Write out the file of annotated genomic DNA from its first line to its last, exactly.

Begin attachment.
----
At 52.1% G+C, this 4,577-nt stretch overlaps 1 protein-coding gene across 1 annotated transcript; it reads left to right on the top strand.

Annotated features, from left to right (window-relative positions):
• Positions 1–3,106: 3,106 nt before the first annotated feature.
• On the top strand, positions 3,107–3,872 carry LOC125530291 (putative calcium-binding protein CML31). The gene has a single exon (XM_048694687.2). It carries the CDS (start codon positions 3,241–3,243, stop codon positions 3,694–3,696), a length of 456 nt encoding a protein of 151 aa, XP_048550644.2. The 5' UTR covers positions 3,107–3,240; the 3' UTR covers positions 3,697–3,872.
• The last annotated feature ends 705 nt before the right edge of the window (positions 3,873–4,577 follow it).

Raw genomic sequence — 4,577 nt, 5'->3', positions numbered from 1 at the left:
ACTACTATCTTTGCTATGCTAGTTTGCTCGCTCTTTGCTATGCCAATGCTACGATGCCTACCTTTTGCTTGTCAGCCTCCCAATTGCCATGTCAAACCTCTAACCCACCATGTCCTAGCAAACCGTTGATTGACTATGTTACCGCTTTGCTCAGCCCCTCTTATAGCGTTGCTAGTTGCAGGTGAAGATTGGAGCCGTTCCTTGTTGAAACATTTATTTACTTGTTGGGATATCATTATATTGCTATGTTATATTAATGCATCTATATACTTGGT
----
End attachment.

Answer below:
At 52.1% G+C, this 4,577-nt stretch overlaps 1 protein-coding gene across 1 annotated transcript; it reads left to right on the top strand.

Annotated features, from left to right (window-relative positions):
• Positions 1–3,106: 3,106 nt before the first annotated feature.
• On the top strand, positions 3,107–3,872 carry LOC125530291 (putative calcium-binding protein CML31). The gene has a single exon (XM_048694687.2). It carries the CDS (start codon positions 3,241–3,243, stop codon positions 3,694–3,696), a length of 456 nt encoding a protein of 151 aa, XP_048550644.2. The 5' UTR covers positions 3,107–3,240; the 3' UTR covers positions 3,697–3,872.
• The last annotated feature ends 705 nt before the right edge of the window (positions 3,873–4,577 follow it).

Raw genomic sequence — 4,577 nt, 5'->3', positions numbered from 1 at the left:
ACTACTATCTTTGCTATGCTAGTTTGCTCGCTCTTTGCTATGCCAATGCTACGATGCCTACCTTTTGCTTGTCAGCCTCCCAATTGCCATGTCAAACCTCTAACCCACCATGTCCTAGCAAACCGTTGATTGACTATGTTACCGCTTTGCTCAGCCCCTCTTATAGCGTTGCTAGTTGCAGGTGAAGATTGGAGCCGTTCCTTGTTGAAACATTTATTTACTTGTTGGGATATCATTATATTGCTATGTTATATTAATGCATCTATATACTTGGT